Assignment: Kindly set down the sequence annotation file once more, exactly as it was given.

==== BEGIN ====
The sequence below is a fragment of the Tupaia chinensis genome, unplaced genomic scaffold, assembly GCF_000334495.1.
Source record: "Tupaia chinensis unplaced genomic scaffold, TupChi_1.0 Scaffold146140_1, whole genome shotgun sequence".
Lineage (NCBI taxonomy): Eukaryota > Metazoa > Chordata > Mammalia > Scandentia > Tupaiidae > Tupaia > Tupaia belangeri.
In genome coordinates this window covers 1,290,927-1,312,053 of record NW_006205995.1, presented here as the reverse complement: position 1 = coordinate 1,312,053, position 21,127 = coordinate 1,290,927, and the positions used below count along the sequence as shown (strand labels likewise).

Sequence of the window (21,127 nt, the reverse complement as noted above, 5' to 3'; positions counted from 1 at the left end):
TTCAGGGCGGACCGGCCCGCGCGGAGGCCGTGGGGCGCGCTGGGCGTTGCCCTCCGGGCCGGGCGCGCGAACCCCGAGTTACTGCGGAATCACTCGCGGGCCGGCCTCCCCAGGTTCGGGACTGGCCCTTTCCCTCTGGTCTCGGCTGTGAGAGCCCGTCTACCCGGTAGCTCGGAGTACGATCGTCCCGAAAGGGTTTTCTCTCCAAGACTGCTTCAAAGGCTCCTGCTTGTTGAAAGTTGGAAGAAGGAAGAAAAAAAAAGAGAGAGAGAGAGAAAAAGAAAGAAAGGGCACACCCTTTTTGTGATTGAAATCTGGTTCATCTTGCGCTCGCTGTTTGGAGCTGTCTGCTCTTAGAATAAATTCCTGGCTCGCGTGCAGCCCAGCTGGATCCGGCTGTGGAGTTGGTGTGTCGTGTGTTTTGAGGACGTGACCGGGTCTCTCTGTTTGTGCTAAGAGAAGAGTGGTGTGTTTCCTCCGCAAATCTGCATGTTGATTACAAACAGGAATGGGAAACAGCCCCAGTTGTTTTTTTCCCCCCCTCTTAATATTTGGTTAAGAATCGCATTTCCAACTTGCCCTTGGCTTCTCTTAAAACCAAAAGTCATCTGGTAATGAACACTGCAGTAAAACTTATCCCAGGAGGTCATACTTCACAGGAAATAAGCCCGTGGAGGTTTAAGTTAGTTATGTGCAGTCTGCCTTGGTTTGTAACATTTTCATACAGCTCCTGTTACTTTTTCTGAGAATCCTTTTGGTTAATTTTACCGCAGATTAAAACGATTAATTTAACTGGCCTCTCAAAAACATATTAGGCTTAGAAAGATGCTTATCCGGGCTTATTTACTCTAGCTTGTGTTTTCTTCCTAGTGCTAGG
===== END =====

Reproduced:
The sequence below is a fragment of the Tupaia chinensis genome, unplaced genomic scaffold, assembly GCF_000334495.1.
Source record: "Tupaia chinensis unplaced genomic scaffold, TupChi_1.0 Scaffold146140_1, whole genome shotgun sequence".
Lineage (NCBI taxonomy): Eukaryota > Metazoa > Chordata > Mammalia > Scandentia > Tupaiidae > Tupaia > Tupaia belangeri.
In genome coordinates this window covers 1,290,927-1,312,053 of record NW_006205995.1, presented here as the reverse complement: position 1 = coordinate 1,312,053, position 21,127 = coordinate 1,290,927, and the positions used below count along the sequence as shown (strand labels likewise).

Sequence of the window (21,127 nt, the reverse complement as noted above, 5' to 3'; positions counted from 1 at the left end):
TTCAGGGCGGACCGGCCCGCGCGGAGGCCGTGGGGCGCGCTGGGCGTTGCCCTCCGGGCCGGGCGCGCGAACCCCGAGTTACTGCGGAATCACTCGCGGGCCGGCCTCCCCAGGTTCGGGACTGGCCCTTTCCCTCTGGTCTCGGCTGTGAGAGCCCGTCTACCCGGTAGCTCGGAGTACGATCGTCCCGAAAGGGTTTTCTCTCCAAGACTGCTTCAAAGGCTCCTGCTTGTTGAAAGTTGGAAGAAGGAAGAAAAAAAAAGAGAGAGAGAGAGAAAAAGAAAGAAAGGGCACACCCTTTTTGTGATTGAAATCTGGTTCATCTTGCGCTCGCTGTTTGGAGCTGTCTGCTCTTAGAATAAATTCCTGGCTCGCGTGCAGCCCAGCTGGATCCGGCTGTGGAGTTGGTGTGTCGTGTGTTTTGAGGACGTGACCGGGTCTCTCTGTTTGTGCTAAGAGAAGAGTGGTGTGTTTCCTCCGCAAATCTGCATGTTGATTACAAACAGGAATGGGAAACAGCCCCAGTTGTTTTTTTCCCCCCCTCTTAATATTTGGTTAAGAATCGCATTTCCAACTTGCCCTTGGCTTCTCTTAAAACCAAAAGTCATCTGGTAATGAACACTGCAGTAAAACTTATCCCAGGAGGTCATACTTCACAGGAAATAAGCCCGTGGAGGTTTAAGTTAGTTATGTGCAGTCTGCCTTGGTTTGTAACATTTTCATACAGCTCCTGTTACTTTTTCTGAGAATCCTTTTGGTTAATTTTACCGCAGATTAAAACGATTAATTTAACTGGCCTCTCAAAAACATATTAGGCTTAGAAAGATGCTTATCCGGGCTTATTTACTCTAGCTTGTGTTTTCTTCCTAGTGCTAGG